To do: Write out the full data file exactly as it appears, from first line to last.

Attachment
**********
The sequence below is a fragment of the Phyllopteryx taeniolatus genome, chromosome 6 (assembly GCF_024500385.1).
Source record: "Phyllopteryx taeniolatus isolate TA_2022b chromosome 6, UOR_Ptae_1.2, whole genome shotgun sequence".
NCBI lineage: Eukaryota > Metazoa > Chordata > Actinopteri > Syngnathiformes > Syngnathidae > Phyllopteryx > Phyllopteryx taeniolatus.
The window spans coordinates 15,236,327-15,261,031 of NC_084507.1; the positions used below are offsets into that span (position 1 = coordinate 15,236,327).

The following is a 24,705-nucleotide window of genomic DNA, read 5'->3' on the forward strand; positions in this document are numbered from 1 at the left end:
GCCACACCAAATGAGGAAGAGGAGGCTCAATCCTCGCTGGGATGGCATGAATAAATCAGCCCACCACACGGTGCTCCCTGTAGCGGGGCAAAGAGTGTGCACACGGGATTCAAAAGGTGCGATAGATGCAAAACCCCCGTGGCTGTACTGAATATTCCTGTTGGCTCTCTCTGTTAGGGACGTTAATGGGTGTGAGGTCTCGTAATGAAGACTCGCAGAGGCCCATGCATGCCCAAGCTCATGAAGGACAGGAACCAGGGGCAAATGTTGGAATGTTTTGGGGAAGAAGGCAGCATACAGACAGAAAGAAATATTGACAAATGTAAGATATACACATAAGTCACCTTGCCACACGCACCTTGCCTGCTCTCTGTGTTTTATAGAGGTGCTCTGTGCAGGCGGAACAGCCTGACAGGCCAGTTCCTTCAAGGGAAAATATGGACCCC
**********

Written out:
The sequence below is a fragment of the Phyllopteryx taeniolatus genome, chromosome 6 (assembly GCF_024500385.1).
Source record: "Phyllopteryx taeniolatus isolate TA_2022b chromosome 6, UOR_Ptae_1.2, whole genome shotgun sequence".
NCBI lineage: Eukaryota > Metazoa > Chordata > Actinopteri > Syngnathiformes > Syngnathidae > Phyllopteryx > Phyllopteryx taeniolatus.
The window spans coordinates 15,236,327-15,261,031 of NC_084507.1; the positions used below are offsets into that span (position 1 = coordinate 15,236,327).

The following is a 24,705-nucleotide window of genomic DNA, read 5'->3' on the forward strand; positions in this document are numbered from 1 at the left end:
GCCACACCAAATGAGGAAGAGGAGGCTCAATCCTCGCTGGGATGGCATGAATAAATCAGCCCACCACACGGTGCTCCCTGTAGCGGGGCAAAGAGTGTGCACACGGGATTCAAAAGGTGCGATAGATGCAAAACCCCCGTGGCTGTACTGAATATTCCTGTTGGCTCTCTCTGTTAGGGACGTTAATGGGTGTGAGGTCTCGTAATGAAGACTCGCAGAGGCCCATGCATGCCCAAGCTCATGAAGGACAGGAACCAGGGGCAAATGTTGGAATGTTTTGGGGAAGAAGGCAGCATACAGACAGAAAGAAATATTGACAAATGTAAGATATACACATAAGTCACCTTGCCACACGCACCTTGCCTGCTCTCTGTGTTTTATAGAGGTGCTCTGTGCAGGCGGAACAGCCTGACAGGCCAGTTCCTTCAAGGGAAAATATGGACCCC